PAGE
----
SMALL TRUTHS portrays an integral facet of immigration via the words and visages of children.Second graders in a Staten Island, NYC public school are filmed as they present written and illustrated pieces based on an experience of their choice, “Write something, a few sentences to describe - an important memory or event - so that when you tell it, someone will understand what it’s like to be you”.

The overall tone is upbeat, often funny and charming. Their stories are simple and cheerful - washday chores in Mexico, making pizza with mom, a visit to the park; a few are recollections of upsetting or traumatic events -  parent deportation, a dad as a crime victim, a house fire, a snake bite.

Additional footage was shot in their homes and neighborhood, a blighted area with a transient population, largely Hispanic with a large influx of Mexicans. Bias issues plague the community.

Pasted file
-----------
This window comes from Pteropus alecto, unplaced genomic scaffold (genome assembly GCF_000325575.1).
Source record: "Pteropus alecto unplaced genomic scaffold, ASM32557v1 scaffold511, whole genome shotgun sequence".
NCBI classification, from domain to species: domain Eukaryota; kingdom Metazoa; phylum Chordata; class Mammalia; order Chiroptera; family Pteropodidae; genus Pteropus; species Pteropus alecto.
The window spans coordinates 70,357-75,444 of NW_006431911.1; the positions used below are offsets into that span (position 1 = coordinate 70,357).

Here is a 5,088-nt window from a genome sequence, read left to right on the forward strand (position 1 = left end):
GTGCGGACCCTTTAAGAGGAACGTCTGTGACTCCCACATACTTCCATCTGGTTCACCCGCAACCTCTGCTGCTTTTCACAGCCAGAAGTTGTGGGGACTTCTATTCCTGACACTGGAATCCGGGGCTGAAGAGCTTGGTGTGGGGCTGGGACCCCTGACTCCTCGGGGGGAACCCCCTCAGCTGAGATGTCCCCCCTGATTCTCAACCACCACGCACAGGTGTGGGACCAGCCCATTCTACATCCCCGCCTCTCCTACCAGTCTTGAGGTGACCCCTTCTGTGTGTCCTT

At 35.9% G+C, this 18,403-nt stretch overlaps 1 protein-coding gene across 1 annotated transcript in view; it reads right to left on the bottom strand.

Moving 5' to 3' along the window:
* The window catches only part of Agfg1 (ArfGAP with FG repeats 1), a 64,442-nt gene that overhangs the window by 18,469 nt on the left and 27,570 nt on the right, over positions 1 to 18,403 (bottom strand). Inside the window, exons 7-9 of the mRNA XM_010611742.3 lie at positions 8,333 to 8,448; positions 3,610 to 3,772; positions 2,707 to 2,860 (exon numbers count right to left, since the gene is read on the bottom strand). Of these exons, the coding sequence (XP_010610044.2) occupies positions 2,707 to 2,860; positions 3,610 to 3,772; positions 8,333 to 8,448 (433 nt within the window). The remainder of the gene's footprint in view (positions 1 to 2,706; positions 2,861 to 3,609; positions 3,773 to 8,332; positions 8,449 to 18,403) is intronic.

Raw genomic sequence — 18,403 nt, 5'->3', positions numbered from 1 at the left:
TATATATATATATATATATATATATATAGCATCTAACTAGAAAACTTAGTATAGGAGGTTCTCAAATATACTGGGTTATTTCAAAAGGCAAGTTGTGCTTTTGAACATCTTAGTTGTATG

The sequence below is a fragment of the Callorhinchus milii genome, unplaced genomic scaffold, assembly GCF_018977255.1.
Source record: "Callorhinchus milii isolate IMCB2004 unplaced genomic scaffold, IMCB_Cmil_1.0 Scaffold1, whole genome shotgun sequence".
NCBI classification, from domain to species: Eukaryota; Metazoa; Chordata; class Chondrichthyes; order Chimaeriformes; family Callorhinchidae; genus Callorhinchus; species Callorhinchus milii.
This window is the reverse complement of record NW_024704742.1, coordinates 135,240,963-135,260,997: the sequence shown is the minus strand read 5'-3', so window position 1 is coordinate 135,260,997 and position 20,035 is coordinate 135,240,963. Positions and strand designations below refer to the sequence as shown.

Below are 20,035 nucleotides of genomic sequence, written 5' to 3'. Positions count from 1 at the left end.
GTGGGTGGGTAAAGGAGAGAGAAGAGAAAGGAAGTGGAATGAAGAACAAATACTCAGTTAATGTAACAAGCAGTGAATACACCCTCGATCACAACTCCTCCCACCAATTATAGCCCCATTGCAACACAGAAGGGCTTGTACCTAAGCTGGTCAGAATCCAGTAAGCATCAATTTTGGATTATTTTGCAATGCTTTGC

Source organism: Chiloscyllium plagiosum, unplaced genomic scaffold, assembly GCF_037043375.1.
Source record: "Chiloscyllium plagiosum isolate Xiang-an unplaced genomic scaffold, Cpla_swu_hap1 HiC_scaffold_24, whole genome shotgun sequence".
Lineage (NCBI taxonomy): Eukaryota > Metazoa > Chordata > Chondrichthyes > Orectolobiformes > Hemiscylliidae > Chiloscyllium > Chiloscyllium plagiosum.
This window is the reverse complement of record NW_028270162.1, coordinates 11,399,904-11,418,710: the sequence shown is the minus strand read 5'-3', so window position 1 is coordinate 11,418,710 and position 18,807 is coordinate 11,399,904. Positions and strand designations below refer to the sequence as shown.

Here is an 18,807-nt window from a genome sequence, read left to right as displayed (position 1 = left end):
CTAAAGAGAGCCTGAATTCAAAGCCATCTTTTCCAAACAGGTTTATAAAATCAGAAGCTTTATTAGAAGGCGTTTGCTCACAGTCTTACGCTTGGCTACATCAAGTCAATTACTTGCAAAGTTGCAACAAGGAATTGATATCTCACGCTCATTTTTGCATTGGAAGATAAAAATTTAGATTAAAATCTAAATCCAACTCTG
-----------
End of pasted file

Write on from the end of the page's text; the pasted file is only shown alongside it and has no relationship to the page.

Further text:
The principal, AP, ESL specialist and a classroom teacher offer commentary, explaining approaches employed to help students reach their potential. A charismatic social worker specializing in the challenges of newcomers provides a narrative thread. Lightly underscored is the relevance of strategically applied arts programming in public schools.

Using the reportage of children is an equalizer, an illumination of universal human similarities... and testimony to shared values.  Hearing their earnest voices and learning the travails of their families spurs respect.  The tenor is gently optimistic.

Please visit the Small Truths Project website at